The base and Air Force legal staff have argued the connection fees are akin to a tax, which local governments are prohibited from levying on the federal government, according to documents.
“Federal Government Agencies can pay for services rendered, as Davis-Monthan AFB has been paying user fees to Pima County for use of the county’s sewer system,” Capt. Allan Jungels, of the Air Force’s utility litigation team, wrote to a deputy county attorney in April 2010. “The problem that arises when looking at the connection fees requested … is that there is nothing Pima County has identified to this point that indicates these fees have or will provide a specific benefit for the base.”
It is the base’s view today that whether local government charges are “legally permissible ... is dependent upon the specific facts of each case,” according to written comments provided by base spokeswoman Lt. Sydney Smith.
“The Air Force has advised Pima County that the sewer connection fees are not determined or calculated in a manner that represents a fee that shows the Air Force impact to the county’s wastewater treatment facilities,” the statement went on to say.
Responding to Jungels, Deputy County Attorney Charles Wesselhoft said that a connection fee “is not a tax, nor does it resemble a tax.”
“The money is used to pay for the connecting customer’s share of the cost to (the wastewater department) of building new conveyance and treatment capacity,” he wrote, before going on to describe a number of sizable system improvements paid for with user revenues and pointing out the base’s obligations under the 1988 settlement agreement.
“That agreement signaled a clear understanding by the Air Force that the County’s connection fees were, and clearly remain, appropriate ‘service’ fees,’” he concluded.
In her April 2010 letter to Air Force Secretary Michael Donley requesting assistance in getting the base to “honor the 1988 agreement,” Giffords described the connection fees as “equitable.”
Other local federal facilities — like the Veterans Affairs hospital and federal prison — have reliably paid hundreds of thousands of dollars in connection fees, as have a number of federal facilities elsewhere in the Southwest, including several other military installations, according to research conducted by county staff and summarized in a June 2010 letter from Huckelberry to then-355th Fighter Wing Commander Brig. Gen. Paul Johnson.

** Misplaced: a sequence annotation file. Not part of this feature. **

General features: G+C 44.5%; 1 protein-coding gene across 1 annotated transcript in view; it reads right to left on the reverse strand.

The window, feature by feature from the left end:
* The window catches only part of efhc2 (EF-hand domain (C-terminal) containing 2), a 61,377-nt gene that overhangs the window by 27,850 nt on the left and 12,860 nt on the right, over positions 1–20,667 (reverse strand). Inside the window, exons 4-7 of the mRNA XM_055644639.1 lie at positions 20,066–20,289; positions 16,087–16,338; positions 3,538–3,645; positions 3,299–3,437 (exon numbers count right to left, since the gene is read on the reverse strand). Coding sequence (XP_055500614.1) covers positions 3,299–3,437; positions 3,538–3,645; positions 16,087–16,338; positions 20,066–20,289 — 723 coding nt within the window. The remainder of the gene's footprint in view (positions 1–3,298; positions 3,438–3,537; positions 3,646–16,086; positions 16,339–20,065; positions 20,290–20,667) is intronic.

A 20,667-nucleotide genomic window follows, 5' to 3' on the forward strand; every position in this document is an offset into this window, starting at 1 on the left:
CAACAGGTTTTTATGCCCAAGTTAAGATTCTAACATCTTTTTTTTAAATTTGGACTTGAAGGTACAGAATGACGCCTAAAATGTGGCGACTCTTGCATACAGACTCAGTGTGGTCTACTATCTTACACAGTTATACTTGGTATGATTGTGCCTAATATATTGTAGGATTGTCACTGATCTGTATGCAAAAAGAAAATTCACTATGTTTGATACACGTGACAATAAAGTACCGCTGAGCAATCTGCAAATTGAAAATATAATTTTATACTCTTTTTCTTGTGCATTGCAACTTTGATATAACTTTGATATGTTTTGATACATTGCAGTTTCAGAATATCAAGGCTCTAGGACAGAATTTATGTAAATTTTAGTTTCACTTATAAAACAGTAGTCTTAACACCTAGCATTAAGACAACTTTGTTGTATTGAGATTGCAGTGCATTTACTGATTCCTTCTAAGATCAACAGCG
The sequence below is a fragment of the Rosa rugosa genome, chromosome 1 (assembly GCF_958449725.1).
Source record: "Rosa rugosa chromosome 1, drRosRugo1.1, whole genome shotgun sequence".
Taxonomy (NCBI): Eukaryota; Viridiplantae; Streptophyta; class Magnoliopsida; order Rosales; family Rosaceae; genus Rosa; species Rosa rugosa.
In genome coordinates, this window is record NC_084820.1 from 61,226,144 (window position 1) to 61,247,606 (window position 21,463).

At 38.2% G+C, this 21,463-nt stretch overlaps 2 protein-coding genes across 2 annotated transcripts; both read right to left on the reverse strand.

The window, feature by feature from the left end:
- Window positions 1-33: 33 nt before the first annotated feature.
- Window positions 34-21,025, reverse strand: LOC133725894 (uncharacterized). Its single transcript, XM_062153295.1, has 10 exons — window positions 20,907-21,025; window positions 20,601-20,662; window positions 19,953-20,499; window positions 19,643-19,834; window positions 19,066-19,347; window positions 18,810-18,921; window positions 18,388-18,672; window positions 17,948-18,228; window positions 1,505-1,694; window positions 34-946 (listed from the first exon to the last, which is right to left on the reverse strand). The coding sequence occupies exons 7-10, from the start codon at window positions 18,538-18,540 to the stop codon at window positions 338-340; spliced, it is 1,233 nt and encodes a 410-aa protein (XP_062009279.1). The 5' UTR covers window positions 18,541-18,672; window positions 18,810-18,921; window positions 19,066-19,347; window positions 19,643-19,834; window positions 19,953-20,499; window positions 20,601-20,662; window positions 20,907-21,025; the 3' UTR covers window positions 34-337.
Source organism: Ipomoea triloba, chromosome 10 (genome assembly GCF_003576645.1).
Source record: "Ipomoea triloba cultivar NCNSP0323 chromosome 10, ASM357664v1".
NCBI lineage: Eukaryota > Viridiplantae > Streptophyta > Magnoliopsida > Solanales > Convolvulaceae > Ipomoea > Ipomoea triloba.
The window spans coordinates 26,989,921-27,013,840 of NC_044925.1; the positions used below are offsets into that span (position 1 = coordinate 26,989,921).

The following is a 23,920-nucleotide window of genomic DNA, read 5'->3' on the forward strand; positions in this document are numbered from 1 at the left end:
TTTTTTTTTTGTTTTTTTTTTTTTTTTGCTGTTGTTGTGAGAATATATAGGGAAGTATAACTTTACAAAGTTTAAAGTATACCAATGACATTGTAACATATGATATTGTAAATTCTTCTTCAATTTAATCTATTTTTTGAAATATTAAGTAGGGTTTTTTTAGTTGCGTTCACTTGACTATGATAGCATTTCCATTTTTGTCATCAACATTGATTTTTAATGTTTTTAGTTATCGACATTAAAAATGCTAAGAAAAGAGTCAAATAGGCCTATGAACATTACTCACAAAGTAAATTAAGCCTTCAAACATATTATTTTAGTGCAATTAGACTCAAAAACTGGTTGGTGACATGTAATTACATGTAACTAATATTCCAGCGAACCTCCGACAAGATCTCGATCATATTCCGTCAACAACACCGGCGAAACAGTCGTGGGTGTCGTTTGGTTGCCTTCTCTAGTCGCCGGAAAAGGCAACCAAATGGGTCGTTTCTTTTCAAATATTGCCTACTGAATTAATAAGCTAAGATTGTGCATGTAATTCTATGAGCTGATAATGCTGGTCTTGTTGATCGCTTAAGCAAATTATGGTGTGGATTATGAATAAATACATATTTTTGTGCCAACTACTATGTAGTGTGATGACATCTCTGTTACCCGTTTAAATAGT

“Based on the survey results and Pima County’s direct experience with other local federal facilities, it is difficult for us to understand why connection fee payments present a problem for D-M,” Huckelberry wrote, adding later: “I simply cannot understand why D-M would choose to breach the contract.”
But now Huckelberry says the county is willing to defer to the base’s previously stated legal opinion on connection fees. When asked if it’s likely that the Air Force will never pay whatever share of the bill could be fairly attributed to the base, he said, “That’s correct.”
“If they’ve got a legal basis to their decision that says that’s the case, then obviously we’re not going to push it,” he added.
That shift is due to a number of factors, including what Huckelberry described as stepped-up community outreach efforts and commitments to “better integrate with the community.”
“They’ve become community partners, and partners don’t sue each other,” he added.
Davis-Monthan and the county have “an excellent working relationship” and the base “intends to continue collaborating with Pima County on this matter,” according to its statement.
Moving forward, the county hopes to use data from the new wastewater meter system, which was installed at Davis-Monthan’s expense, to gauge future demand increases, and charge additional connection fees accordingly. That would require a new agreement with the base.
In its statement, the base seemed to suggest that the system would address some of its concerns about connection fees, noting that “the metering station data will show DMAFB’s actual demand for sewer system capacity and will allow us to accurately assess our impact to the wastewater treatment plant.”